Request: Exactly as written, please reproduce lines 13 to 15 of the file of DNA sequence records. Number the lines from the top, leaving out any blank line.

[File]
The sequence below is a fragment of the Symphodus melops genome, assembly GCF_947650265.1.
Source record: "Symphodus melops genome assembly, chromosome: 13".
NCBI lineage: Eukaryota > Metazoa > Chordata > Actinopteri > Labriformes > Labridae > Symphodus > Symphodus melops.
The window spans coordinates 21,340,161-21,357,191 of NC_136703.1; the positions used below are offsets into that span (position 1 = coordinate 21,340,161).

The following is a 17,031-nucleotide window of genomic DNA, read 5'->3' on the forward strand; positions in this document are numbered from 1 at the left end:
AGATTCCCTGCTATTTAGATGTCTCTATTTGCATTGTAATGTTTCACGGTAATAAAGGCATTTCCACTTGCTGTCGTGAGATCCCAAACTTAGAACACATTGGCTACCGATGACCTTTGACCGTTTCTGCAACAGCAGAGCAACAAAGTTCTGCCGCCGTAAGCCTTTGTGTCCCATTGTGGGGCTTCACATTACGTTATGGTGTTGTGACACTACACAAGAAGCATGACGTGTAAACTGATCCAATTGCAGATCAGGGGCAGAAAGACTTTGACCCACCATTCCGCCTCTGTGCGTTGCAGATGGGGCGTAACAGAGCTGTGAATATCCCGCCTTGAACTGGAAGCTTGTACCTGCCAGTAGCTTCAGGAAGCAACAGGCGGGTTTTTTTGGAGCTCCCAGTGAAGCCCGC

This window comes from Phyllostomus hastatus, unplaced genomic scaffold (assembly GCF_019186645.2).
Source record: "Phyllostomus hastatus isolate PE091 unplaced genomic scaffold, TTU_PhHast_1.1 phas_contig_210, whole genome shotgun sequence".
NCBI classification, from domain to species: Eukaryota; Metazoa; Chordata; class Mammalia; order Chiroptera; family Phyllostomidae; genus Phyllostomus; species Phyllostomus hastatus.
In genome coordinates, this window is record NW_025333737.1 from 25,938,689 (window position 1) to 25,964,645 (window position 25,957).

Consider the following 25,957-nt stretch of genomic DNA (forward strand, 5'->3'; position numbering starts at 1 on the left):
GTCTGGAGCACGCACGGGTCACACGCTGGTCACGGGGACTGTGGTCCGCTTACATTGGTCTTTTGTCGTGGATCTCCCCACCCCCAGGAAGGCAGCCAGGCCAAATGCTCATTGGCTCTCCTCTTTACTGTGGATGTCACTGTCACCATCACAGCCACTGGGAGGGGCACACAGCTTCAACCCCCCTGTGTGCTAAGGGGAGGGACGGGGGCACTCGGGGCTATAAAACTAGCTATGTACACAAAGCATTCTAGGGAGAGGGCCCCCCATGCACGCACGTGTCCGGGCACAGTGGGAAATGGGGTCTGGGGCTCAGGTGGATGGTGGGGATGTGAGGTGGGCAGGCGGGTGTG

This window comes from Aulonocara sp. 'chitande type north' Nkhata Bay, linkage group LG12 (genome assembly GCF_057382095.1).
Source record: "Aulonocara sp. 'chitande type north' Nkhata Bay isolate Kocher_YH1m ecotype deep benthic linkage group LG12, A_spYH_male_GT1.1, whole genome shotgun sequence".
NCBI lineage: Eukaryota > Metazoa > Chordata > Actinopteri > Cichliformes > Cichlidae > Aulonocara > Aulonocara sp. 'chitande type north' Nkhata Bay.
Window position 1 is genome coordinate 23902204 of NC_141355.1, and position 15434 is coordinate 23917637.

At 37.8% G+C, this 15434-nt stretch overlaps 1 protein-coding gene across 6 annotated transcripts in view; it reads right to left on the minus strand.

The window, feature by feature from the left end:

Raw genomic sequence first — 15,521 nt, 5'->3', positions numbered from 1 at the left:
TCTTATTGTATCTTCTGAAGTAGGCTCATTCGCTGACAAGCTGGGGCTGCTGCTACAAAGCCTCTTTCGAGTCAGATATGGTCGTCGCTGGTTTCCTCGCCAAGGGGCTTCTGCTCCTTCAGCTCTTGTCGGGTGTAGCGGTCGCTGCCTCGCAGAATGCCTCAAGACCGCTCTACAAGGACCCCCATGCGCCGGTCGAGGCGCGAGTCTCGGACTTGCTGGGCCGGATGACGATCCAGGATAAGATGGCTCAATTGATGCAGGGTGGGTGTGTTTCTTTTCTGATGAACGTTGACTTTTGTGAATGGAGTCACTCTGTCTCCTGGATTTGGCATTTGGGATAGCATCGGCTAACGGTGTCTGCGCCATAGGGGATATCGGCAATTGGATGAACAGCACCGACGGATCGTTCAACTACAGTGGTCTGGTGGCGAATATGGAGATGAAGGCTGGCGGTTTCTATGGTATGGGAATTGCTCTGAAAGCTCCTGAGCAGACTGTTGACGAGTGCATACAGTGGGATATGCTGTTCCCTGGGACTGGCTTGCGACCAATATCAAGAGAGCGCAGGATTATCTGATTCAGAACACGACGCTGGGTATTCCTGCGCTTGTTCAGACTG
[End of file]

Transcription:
This window comes from Aulonocara sp. 'chitande type north' Nkhata Bay, linkage group LG12 (genome assembly GCF_057382095.1).
Source record: "Aulonocara sp. 'chitande type north' Nkhata Bay isolate Kocher_YH1m ecotype deep benthic linkage group LG12, A_spYH_male_GT1.1, whole genome shotgun sequence".
NCBI lineage: Eukaryota > Metazoa > Chordata > Actinopteri > Cichliformes > Cichlidae > Aulonocara > Aulonocara sp. 'chitande type north' Nkhata Bay.